For example: land titles. Not the most common subject of news reports on “how to feed the world” or “the future of food.” We hear about the need for new technologies, more efficient farming methods, increased production capable of feeding a planet of 9 billion people—all meaningful points. But in some parts of the developing world, land rights must come first. If a family loses its farmland to an industrial agricultural operation, it might not matter how much food that corporation produces; that family may very well go hungry. Or be forced to move and find new work. Or be incapable of paying for the food grown on the land the family previously farmed. Or all of the above, while the corporation’s food goes to someone else with more money.

Here, in honor of small-scale farmers worldwide and their struggles to keep and maintain their own land, I am posting a few images and snippets of stories we have encountered this year:

Chhek Sambo Cambodia

Cambodian Chhek Sambo stands on the land she is fighting to secure. Her village is embroiled in a longstanding dispute over land titles, ever since a local official sold their fields out from under them. It’s a complicated story. Sambo and her neighbors settled this property years ago, at the end of the Khmer Rouge war. There were no legal titles then, just the permission of a local official. But now, wealthier investors want the land—as the villagers struggle to feed themselves while simultaneously fighting the legal battles necessary to get an official title. More to the story here, in Slate.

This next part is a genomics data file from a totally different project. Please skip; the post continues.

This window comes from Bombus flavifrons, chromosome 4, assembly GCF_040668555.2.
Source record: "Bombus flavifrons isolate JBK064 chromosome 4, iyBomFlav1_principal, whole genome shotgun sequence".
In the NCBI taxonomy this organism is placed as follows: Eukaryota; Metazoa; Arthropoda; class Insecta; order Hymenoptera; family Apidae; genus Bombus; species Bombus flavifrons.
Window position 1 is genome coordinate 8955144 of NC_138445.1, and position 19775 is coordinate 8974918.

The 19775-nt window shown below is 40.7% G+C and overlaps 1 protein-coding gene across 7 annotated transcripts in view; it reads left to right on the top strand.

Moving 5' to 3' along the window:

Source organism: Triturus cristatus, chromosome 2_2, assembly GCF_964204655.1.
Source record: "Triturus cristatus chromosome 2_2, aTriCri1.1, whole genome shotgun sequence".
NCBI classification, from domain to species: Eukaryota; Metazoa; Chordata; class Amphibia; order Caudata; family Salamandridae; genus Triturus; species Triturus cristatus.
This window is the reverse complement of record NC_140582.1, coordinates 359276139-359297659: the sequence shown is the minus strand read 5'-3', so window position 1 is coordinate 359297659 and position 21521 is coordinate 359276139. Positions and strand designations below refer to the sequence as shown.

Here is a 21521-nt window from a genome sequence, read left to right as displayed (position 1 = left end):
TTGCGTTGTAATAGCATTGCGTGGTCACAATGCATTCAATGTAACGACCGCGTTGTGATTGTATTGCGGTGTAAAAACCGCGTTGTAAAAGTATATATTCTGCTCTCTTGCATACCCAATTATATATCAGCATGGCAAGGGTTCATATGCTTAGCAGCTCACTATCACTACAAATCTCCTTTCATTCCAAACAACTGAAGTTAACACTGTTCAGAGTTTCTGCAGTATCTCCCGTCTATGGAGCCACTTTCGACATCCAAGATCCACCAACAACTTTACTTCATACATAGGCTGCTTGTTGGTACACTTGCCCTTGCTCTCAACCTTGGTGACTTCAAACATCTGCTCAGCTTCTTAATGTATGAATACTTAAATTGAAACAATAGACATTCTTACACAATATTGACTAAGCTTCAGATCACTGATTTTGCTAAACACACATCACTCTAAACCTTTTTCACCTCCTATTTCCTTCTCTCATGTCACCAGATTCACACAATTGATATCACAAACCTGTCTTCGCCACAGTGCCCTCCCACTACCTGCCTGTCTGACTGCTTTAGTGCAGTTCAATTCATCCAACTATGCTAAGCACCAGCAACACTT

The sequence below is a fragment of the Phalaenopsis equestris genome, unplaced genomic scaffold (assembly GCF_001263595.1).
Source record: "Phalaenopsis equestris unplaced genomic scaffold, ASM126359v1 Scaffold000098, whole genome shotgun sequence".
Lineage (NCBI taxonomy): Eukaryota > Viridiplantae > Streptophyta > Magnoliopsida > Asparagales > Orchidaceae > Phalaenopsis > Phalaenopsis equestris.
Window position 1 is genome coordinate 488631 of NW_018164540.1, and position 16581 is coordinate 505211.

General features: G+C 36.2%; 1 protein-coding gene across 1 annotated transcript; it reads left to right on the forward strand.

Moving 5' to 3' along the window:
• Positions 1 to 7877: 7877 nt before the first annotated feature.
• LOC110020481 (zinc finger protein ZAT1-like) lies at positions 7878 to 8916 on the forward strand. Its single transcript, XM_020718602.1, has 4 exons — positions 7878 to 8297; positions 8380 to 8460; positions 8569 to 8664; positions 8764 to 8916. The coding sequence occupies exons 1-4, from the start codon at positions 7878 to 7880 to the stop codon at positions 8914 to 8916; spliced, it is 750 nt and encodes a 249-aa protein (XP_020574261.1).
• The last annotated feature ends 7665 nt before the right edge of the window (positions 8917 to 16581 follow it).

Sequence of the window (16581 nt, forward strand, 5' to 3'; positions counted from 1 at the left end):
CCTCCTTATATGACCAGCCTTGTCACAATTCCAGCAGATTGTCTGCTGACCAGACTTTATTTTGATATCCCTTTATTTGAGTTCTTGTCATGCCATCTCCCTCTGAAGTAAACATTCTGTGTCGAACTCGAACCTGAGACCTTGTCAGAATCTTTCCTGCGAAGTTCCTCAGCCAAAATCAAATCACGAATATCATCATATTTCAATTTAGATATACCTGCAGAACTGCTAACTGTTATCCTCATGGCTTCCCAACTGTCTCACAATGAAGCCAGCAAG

Riths former farm

But even a proper title doesn’t necessarily mean the land is secure—not in Cambodia. Here, our good friend, Rith, a journalist, stands with his son, Soseth, on the land that grew their family’s rice for 30 years—until a Taiwanese company built a factory on the edge of his fields. Rith says he doesn’t know who really owns the factory or what it will produce, but a powerful company broker has successfully persuaded several nearby farmers to sell their fields at a cut rate. Rith, like a few others, refused. The company built walls around the surrounding fields—nothing but dirt now—and dug giant holes that caused several fields to collapse. Other plots, like this, are smothered in runoff. Rice will no longer grow here, Rith says. Local officials want him to take a substitute parcel of land in another area. But Rith says that is not a proper solution. He has a legal title to this land, which he worked and farmed for decades. No more.

Beans in Shan State

Picking Beans Shan State